Two years ago at the age of 19, James left home after his stepfather repeatedly beat him because he was gay.
As a result, he ended up spending a year living on the streets.

Later, with significant support from professionals, he was able to get back on his feet by enrolling at college and obtaining a council flat.

Two years on, James – now 21 – is due to start studying for a history degree in September.

James credits the personal support he received as vital in helping him continue his education in spite of violence he suffered and his estrangement from his parents.

He warns that without that unusual level of personal support, he might not have been able to pursue his education.

Through the support networks he is involved with, James has met other people with similar experiences but who have not been so lucky.

These people found the challenges of applying for student finance a huge barrier to continuing their education, with processes and procedures too often unresponsive to difficult and particular personal situations.

The casework previously handled by the National Union of Students (NUS) suggested to us that estrangement from parents was a particular and sensitive problem for LGBT students.

This led to publication of our new report, Evaluating Estrangement - which looks at the way that students who have experienced estrangement can be better supported in accessing education.

For nearly half a century the grants, loans and financial support a young undergraduate student receives in the UK have required an assessment of parental income.

Yet for a small but vulnerable number of students like James, this assessment cannot be made.

We have found that the way in which estranged students are treated by local authorities is a postcode lottery, with some expecting evidence of estrangement to come from the police or social services, even when those bodies have had not reason to be involved with that student’s complex family relationships.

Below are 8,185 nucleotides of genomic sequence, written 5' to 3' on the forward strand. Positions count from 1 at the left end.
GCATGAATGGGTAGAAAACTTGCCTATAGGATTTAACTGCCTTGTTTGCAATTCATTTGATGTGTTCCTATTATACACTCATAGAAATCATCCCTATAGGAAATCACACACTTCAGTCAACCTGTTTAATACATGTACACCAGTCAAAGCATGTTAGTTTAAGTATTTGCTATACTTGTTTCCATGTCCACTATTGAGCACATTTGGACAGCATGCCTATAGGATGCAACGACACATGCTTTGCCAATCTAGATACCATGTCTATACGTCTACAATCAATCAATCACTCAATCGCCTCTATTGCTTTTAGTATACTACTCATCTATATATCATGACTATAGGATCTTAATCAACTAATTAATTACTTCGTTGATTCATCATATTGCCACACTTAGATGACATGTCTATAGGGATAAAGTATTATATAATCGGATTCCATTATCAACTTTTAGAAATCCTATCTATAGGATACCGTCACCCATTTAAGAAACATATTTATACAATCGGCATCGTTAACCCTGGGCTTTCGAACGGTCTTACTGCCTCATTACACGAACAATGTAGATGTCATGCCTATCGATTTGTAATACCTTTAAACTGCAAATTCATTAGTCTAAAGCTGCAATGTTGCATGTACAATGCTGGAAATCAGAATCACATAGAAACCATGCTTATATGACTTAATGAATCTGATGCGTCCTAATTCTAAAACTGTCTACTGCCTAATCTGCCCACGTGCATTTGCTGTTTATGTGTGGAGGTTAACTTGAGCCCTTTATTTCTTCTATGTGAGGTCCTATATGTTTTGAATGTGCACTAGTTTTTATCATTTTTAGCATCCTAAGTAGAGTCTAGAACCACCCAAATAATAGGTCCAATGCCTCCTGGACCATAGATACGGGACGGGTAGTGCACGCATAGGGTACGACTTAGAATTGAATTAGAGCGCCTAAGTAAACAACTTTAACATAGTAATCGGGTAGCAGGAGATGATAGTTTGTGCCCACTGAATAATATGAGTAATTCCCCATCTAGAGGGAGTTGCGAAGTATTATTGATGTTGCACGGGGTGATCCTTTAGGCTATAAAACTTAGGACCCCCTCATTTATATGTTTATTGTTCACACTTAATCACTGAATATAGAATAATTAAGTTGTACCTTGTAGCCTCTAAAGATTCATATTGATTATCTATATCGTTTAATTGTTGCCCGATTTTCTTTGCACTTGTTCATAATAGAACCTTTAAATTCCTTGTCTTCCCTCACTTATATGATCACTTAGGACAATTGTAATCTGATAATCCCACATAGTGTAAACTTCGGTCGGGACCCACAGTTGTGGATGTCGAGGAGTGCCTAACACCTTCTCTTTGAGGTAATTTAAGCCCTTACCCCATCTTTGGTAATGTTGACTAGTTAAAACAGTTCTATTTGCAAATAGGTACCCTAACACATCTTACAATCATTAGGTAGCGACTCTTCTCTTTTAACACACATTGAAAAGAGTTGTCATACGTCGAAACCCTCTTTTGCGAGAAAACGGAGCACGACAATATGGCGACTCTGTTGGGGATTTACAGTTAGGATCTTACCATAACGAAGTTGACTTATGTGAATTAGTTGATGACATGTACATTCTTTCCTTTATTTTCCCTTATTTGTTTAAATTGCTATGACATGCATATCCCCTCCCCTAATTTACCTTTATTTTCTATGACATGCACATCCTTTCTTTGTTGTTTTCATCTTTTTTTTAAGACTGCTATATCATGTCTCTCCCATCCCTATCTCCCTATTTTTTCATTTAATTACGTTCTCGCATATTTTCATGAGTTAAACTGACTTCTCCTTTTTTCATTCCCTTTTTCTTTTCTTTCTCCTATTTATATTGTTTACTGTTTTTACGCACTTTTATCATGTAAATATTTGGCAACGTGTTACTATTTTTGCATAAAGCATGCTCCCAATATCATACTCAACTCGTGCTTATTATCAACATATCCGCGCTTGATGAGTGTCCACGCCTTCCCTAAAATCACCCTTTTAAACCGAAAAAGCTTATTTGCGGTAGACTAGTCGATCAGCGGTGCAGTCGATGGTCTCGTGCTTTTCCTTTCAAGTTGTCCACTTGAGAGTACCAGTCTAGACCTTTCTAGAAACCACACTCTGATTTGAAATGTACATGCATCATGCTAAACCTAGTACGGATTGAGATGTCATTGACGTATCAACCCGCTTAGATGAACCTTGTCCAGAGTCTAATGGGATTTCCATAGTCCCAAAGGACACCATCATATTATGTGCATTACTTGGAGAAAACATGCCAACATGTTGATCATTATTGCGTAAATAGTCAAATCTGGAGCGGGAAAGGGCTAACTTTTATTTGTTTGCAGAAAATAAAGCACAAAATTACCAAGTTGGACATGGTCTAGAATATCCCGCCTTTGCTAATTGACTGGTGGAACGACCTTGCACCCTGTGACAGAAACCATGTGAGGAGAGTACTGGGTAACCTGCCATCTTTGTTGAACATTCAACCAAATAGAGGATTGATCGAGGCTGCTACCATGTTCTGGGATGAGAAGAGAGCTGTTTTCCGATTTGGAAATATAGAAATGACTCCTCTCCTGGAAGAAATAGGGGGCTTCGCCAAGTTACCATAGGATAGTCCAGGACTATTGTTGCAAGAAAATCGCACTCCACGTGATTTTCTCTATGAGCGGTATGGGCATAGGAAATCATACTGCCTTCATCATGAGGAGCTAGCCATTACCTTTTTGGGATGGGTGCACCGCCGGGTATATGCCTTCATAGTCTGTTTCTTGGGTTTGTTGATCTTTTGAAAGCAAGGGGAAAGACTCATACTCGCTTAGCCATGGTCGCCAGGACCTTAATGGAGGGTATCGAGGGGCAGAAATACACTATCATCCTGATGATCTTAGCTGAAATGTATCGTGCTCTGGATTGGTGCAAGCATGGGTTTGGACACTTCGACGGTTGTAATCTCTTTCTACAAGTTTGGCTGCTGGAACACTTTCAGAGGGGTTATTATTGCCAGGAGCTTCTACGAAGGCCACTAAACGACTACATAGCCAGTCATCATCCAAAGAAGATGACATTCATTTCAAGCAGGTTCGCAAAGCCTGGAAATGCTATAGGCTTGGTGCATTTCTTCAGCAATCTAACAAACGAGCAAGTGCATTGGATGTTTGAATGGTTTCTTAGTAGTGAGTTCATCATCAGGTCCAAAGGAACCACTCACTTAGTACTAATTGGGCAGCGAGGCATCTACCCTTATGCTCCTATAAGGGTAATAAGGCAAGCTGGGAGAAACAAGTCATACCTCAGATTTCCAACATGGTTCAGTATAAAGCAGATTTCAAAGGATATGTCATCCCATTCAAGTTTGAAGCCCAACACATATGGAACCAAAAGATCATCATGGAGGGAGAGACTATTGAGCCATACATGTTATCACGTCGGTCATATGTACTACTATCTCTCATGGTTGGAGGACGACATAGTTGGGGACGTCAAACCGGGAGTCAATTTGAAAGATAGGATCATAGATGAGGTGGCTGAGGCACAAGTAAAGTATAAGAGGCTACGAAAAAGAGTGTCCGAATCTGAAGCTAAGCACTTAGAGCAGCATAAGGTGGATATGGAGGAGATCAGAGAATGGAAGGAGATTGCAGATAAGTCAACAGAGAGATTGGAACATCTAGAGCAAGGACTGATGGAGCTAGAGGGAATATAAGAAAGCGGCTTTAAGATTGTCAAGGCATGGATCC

Worse still, some local authorities have expected the student to provide evidence from the parents from whom they are estranged.

This is compounded by significant variations in the length of time to process estrangement applications and by the assumption that students must have had no contact with their parents for more than a year.

In reality, occasional attempts at reconciliation do not always result in a happy ending or mean that young people are not estranged from their parents.

As a result, NUS recommends that better guidance for applicants and authorities should be provided, and that these authorities should act on the assumption that the student is telling the truth from the outset.

Estrangement is frequently a traumatic experience for the individual young person, and demands for evidence are an additional pressure for the individual and his or her particular circumstances, where that individual needs the authorities to be on their side.


Estrangement is rare but can have devastating effects on the lives of young people who are seeking to start or continue higher education.

NUS’ research into this area is the first step, and we hope that the Government and local authorities will implement the recommendations as soon as possible.

This will ensure that where a young person like James has been let down by his or her parents, everything possible is done to ensure that they can fulfil their potential in higher education.

*James is a pseudonym

by Scott Cuthbertson and Claire Anderson – NUS LGBT Officers